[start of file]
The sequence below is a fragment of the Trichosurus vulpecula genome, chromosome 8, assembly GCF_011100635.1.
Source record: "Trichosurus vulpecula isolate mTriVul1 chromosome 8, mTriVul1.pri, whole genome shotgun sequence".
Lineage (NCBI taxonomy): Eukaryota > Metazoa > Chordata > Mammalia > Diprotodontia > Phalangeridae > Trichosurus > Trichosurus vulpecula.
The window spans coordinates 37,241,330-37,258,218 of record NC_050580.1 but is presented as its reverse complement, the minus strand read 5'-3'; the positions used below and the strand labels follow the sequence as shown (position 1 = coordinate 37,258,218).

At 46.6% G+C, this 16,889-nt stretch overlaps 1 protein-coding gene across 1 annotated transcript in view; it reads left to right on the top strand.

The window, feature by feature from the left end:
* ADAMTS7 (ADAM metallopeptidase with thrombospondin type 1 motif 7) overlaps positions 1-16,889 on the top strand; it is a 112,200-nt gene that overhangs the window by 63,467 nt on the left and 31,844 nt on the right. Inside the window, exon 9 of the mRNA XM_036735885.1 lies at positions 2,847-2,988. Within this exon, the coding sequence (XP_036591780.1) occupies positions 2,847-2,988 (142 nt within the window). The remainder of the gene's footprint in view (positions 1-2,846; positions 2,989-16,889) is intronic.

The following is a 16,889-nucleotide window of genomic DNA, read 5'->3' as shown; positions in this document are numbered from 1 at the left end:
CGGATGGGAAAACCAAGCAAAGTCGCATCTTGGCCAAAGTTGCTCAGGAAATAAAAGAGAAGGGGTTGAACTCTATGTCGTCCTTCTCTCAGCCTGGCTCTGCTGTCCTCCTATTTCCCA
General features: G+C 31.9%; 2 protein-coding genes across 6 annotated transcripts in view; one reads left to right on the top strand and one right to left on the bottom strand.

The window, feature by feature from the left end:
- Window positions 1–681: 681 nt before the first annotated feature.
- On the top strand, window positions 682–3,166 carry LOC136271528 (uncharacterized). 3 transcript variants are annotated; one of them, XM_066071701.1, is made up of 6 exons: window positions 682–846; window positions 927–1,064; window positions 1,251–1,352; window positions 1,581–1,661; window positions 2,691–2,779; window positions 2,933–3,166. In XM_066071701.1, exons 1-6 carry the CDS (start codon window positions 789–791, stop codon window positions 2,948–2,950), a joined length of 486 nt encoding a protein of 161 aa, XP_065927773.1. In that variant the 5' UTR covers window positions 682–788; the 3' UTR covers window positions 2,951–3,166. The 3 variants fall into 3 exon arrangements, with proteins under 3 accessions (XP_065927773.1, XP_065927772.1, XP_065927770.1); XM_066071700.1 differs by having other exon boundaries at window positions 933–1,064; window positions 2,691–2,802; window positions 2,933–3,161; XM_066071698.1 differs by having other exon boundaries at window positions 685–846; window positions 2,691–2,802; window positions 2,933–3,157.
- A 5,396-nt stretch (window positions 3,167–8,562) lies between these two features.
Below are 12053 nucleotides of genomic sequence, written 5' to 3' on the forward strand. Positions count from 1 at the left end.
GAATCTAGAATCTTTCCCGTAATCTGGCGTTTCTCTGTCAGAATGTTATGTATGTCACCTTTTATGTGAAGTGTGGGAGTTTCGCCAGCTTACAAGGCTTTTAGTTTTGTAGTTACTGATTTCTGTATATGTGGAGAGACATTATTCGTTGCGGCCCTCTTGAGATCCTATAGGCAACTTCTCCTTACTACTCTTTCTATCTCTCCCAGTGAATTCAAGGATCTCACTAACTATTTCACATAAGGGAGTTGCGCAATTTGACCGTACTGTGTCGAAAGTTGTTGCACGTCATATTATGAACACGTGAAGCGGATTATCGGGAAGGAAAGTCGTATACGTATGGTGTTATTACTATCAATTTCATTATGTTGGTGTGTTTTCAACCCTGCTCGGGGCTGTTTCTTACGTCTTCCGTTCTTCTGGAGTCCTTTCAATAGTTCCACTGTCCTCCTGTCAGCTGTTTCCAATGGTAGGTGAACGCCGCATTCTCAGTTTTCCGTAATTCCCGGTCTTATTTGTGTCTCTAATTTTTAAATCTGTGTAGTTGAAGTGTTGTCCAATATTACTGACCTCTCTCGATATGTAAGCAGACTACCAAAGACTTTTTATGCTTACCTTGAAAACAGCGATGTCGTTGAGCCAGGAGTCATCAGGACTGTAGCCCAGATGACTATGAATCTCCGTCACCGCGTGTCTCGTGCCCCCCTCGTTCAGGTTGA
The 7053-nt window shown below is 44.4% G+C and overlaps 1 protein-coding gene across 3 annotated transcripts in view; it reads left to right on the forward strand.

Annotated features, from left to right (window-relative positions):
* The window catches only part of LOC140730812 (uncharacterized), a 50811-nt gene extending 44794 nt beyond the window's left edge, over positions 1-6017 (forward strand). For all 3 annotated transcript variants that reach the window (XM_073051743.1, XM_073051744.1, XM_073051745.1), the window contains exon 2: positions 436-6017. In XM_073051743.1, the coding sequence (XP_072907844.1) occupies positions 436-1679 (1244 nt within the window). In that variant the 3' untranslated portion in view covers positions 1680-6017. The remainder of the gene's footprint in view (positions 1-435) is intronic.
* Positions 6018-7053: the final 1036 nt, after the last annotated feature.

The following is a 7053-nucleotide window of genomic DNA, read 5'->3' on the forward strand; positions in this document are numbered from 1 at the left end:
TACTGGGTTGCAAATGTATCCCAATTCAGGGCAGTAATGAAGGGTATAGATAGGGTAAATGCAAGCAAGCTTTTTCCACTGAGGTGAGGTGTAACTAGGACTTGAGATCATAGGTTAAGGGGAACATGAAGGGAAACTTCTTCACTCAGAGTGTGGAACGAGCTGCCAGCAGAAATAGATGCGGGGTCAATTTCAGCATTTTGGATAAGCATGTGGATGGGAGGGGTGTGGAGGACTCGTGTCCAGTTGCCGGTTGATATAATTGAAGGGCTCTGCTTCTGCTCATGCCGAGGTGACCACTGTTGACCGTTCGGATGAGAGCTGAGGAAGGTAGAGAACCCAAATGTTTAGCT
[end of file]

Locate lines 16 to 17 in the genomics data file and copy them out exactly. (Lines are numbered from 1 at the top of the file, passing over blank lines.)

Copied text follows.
GAATCTAGAATCTTTCCCGTAATCTGGCGTTTCTCTGTCAGAATGTTATGTATGTCACCTTTTATGTGAAGTGTGGGAGTTTCGCCAGCTTACAAGGCTTTTAGTTTTGTAGTTACTGATTTCTGTATATGTGGAGAGACATTATTCGTTGCGGCCCTCTTGAGATCCTATAGGCAACTTCTCCTTACTACTCTTTCTATCTCTCCCAGTGAATTCAAGGATCTCACTAACTATTTCACATAAGGGAGTTGCGCAATTTGACCGTACTGTGTCGAAAGTTGTTGCACGTCATATTATGAACACGTGAAGCGGATTATCGGGAAGGAAAGTCGTATACGTATGGTGTTATTACTATCAATTTCATTATGTTGGTGTGTTTTCAACCCTGCTCGGGGCTGTTTCTTACGTCTTCCGTTCTTCTGGAGTCCTTTCAATAGTTCCACTGTCCTCCTGTCAGCTGTTTCCAATGGTAGGTGAACGCCGCATTCTCAGTTTTCCGTAATTCCCGGTCTTATTTGTGTCTCTAATTTTTAAATCTGTGTAGTTGAAGTGTTGTCCAATATTACTGACCTCTCTCGATATGTAAGCAGACTACCAAAGACTTTTTATGCTTACCTTGAAAACAGCGATGTCGTTGAGCCAGGAGTCATCAGGACTGTAGCCCAGATGACTATGAATCTCCGTCACCGCGTGTCTCGTGCCCCCCTCGTTCAGGTTGA
The 7053-nt window shown below is 44.4% G+C and overlaps 1 protein-coding gene across 3 annotated transcripts in view; it reads left to right on the forward strand.